In 1851, at the age of 24, Jon Torsteinson-Rue (later changed to John A. Thom(p)son) drove a herd of milk cows to the gold fields and later settled in the Sacramento Valley.
Later in 1855, Thom(p)son saw an ad in the Sacramento Union: “People Lost to the World; Uncle Sam Needs a Mail Carrier.” All attempts by postmen to cross the Sierra on woven Canadian and Native American snowshoes had failed.
As a young child in the Telemark region of Norway (birthplace of Thom(p)son in 1827) ski shaped snow-shoes (called ski-skates) were as common as ordinary shoes. Few had faith that he would make it over the 7,500 foot passes on his homemade 10 foot long, 25 pound oak skis. But one optimistic voice in the crowd called out: “Good luck, Snowshoe Thom(p)son” and he set out to become a legendary postman.
Two to four times a month for twenty winters, regardless of weather, Snowshoe Thom(p)son set out at the appointed hour. His mail run took 3 days and his mail sack often weighed up to 100 pounds: carrying medicine, emergency supplies, clothing, books, tools, pots and pans.
Snowshoe Thom(p)son often rescued prospectors caught in the snow, and would carry them out on the back of his skis as they held their arms around him. In 1859, Thom(p)son was asked to take a strange blue rock to Sacramento to have it assayed – it was rich in silver. The Comstock Lode had been discovered, signaling the end to the California Gold Rush and a new stampede began, this time from the west to east and Thom(p)son was asked to expand his mail route to Virginia City; year round.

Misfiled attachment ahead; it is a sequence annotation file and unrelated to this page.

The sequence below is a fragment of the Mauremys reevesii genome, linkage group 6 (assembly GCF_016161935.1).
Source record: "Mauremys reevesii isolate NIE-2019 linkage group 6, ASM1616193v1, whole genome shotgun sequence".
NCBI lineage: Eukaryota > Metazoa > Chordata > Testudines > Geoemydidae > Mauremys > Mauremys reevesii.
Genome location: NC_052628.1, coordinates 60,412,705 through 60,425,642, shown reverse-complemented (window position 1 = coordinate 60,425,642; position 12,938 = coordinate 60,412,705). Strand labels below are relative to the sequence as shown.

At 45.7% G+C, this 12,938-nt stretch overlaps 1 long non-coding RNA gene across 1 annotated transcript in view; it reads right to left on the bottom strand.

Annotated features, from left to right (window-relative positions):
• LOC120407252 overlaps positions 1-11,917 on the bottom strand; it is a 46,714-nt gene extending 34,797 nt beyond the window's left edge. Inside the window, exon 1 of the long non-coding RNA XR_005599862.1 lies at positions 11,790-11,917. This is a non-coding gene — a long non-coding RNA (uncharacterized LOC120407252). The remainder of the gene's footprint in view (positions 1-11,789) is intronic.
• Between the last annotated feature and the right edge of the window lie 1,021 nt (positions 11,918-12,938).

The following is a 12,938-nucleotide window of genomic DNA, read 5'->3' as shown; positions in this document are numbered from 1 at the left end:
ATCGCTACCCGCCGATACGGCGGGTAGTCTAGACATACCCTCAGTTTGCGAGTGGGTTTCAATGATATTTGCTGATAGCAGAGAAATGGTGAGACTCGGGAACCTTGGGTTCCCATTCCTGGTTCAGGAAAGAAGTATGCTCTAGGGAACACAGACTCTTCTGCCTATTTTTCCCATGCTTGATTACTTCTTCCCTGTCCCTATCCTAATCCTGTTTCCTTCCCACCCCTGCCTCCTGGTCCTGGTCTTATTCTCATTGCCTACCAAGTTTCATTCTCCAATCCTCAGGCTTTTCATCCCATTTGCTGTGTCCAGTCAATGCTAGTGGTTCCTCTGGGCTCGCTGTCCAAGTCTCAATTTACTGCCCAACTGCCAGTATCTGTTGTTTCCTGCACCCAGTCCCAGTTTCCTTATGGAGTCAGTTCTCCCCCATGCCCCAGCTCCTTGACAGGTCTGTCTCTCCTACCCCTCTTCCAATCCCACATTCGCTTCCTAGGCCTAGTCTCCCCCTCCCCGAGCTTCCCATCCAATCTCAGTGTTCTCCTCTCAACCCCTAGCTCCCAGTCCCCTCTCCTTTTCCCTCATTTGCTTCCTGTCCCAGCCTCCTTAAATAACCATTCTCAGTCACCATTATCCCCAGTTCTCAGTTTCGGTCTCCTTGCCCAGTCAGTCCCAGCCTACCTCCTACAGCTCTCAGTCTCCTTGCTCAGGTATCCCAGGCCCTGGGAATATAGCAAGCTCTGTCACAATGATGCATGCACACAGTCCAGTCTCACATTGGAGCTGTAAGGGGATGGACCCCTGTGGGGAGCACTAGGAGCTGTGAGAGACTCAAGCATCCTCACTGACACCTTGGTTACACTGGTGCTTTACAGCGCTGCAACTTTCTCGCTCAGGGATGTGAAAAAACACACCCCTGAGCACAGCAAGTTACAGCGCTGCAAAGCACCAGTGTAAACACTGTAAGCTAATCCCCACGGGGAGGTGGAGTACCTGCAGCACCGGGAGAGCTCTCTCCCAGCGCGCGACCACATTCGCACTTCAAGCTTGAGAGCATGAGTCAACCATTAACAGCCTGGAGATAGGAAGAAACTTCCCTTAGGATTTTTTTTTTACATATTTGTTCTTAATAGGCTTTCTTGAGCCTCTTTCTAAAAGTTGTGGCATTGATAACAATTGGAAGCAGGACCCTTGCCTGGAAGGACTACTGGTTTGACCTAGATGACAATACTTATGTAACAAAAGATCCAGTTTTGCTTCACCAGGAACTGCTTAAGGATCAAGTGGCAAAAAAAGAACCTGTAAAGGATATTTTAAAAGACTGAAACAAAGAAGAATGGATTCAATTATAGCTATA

Snowshoe Thom(p)son died of appendicitis which developed into pneumonia on May 15, 1876. The Genoa postmaster S.A. Kinsey said: “Most remarkable man I ever knew, that Snowshoe Thom(p)son. He must be made of iron. Besides, he never thinks of himself, but he’d give his last breath for anyone else – even a total stranger.”